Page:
A market crash can be a scary thing. Especially if you’ve never experienced one before. You see headlines and hear that the market is down 300 points and your heart starts pounding.
Fortunately, you can take preventative measures to lessen the blow of a market crash on your finances by always putting on the shields. But the bad news, here, is that it is not something everybody can do at the same time. In fact, if you can not do it, you are not alone. You belong to the bottom 99 percent of the crowd. So, there is nothing to worry about, but at the same time, everything to worry about.
A market crash is not limited to the market, but it crashes financial lives, careers, businesses, and the livelihood of those who are not prepared to face such an event. A market crash is not just a blip in a chart, but it is a major occurrence that can have many negative implications which are not limited to the market itself.
First of all, what is considered a Market crash, and what causes it?
When multiple related indices drop by double digits quickly, it is considered a stock market crash. A stock market crash is not precisely defined by a certain percentage decline, but participants typically recognize one when they see it.
A crash is typically caused by an adverse event that impacts all companies in the same industry or economy. During a crash, stock prices generally fall over a few days — or even months — or years across the board.
In layman’s terms, a Market crash is not just another downturn of a market, but it is an event that triggers panic in financial markets and causes some serious damage to people’s lives (especially if you are not prepared for it).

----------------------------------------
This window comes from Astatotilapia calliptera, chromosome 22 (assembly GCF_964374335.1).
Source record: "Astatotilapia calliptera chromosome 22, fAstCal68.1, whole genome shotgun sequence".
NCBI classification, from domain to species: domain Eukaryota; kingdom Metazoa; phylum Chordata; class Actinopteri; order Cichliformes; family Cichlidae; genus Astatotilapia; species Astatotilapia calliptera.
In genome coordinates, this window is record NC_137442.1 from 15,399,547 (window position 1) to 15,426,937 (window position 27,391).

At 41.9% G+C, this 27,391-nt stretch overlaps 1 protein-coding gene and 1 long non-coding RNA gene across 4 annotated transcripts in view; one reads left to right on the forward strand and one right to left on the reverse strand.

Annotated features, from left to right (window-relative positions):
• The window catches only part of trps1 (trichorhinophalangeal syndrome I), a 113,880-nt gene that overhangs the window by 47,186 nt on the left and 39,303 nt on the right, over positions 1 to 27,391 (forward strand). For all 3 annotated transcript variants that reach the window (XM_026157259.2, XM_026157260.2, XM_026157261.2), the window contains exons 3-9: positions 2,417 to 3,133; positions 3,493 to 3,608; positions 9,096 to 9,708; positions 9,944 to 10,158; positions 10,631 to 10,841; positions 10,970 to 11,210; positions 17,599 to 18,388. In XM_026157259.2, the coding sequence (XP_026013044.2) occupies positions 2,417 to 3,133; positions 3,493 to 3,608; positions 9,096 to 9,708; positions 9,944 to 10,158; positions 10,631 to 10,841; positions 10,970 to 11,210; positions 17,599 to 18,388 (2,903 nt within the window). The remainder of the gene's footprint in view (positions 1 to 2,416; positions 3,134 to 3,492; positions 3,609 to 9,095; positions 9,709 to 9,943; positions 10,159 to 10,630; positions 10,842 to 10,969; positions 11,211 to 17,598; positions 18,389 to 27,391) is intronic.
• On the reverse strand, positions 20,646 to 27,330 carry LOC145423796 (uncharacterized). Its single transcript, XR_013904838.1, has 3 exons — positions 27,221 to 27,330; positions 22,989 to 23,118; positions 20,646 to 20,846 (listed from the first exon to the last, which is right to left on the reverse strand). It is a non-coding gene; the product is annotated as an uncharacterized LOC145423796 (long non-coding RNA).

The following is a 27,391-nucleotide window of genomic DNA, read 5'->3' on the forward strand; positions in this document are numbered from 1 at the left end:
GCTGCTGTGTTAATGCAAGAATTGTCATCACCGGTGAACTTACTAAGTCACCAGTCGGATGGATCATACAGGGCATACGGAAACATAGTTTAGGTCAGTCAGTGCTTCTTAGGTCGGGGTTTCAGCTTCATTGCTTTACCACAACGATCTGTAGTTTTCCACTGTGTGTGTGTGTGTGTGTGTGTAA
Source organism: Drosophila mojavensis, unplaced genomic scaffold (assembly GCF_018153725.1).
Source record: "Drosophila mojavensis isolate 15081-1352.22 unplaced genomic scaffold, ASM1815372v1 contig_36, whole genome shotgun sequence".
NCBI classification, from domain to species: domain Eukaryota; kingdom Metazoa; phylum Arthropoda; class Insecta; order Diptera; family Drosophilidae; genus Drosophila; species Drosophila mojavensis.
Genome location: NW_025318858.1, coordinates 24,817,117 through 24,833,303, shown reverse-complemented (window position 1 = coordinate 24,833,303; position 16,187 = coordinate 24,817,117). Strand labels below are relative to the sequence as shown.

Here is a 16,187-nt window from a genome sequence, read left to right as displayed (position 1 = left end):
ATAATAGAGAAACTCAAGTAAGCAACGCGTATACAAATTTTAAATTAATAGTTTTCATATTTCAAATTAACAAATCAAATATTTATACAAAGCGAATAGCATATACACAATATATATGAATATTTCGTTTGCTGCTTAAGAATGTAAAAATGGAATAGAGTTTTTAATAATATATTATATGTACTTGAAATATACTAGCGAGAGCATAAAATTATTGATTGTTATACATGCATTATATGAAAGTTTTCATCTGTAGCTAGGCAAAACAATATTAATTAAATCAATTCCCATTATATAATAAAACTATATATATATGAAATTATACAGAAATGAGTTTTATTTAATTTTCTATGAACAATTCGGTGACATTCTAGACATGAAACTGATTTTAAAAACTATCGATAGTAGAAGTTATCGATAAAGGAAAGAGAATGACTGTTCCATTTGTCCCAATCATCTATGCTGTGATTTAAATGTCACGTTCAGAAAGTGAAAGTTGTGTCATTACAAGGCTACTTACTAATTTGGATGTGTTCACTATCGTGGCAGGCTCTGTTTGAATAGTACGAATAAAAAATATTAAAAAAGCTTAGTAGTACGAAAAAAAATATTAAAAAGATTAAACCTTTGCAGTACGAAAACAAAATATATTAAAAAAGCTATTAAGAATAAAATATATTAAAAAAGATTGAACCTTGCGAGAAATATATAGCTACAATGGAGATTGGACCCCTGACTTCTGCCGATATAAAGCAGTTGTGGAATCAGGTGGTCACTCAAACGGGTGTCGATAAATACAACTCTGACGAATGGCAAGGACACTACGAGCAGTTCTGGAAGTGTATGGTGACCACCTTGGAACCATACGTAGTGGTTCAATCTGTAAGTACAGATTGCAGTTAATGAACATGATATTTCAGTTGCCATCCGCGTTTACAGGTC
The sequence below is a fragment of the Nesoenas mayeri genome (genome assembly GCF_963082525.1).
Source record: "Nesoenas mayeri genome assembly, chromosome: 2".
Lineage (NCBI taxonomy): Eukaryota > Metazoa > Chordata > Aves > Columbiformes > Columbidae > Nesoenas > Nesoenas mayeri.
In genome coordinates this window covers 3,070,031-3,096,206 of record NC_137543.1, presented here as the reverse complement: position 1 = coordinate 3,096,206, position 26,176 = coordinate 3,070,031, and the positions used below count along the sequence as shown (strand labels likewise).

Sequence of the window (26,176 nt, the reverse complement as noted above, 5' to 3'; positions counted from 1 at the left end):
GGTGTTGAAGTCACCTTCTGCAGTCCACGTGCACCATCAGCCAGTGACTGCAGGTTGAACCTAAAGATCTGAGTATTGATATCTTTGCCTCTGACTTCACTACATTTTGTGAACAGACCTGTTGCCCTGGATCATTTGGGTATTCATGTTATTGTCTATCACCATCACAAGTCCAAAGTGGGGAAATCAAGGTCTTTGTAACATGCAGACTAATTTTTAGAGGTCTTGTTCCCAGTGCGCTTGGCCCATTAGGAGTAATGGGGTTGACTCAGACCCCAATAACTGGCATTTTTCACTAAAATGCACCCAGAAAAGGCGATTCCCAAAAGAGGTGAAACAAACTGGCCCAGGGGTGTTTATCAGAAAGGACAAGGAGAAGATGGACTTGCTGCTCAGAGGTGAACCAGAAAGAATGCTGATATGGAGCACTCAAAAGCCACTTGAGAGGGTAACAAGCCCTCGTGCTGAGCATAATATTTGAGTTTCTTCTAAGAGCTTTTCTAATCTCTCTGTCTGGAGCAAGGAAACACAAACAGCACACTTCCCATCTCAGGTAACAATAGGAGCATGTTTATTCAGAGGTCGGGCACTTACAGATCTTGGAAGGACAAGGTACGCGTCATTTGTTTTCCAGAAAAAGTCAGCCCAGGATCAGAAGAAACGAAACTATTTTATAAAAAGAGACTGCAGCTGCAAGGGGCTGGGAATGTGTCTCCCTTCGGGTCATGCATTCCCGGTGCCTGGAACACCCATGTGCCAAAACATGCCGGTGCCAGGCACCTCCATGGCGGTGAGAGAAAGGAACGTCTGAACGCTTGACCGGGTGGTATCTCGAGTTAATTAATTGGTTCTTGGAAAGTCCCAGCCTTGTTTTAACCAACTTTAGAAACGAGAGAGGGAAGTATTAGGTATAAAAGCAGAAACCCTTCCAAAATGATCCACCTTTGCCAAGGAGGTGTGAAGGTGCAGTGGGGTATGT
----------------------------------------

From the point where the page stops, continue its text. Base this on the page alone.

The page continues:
So, how can you always stay prepared for a Market Crash?
There is nothing like proper timing for a proper escape
Some people practice market timing, which entails trying to sell their investments before the market collapses. Alternatively, they avoid investing when stock prices are rising because they believe the market is overvalued.
The point is that nobody can accurately foresee the market’s highs and lows, not even the brightest minds on Wall Street.
Instead, try investing a set amount at regular intervals.
Learn more: Dollar Cost Averaging
Build Your Emergency Fund
A market crash can trigger a financial crisis. During a crash, people tend to put their investments on hold and hold on to their cash reserves instead. Many businesses struggle because there is less activity, which means less money for them. If you have lost your job or are self-employed, the bad economy could also put you out of business.
If you have a solid emergency fund built up, however, you can avoid predatory lenders who charge high-interest rates and fees for loans that should be free from interest charges if you apply for them through your bank. You may not be able to avoid every fee or interest rate hike, but the money in your emergency fund can help you negotiate better terms with predatory lenders when a financial crisis hits.
Review Your Debt Load
If a market crash is bad for your finances, it’s often even worse for your debt. Most people who lose their jobs can’t make their debt payments, and a significant number of businesses — many of which are in the service industry — fail because consumers don’t have money to spend. While avoiding debt is prudent, you should review your level of personal and business debt so that you can address the problem if a market crash turns your finances upside down.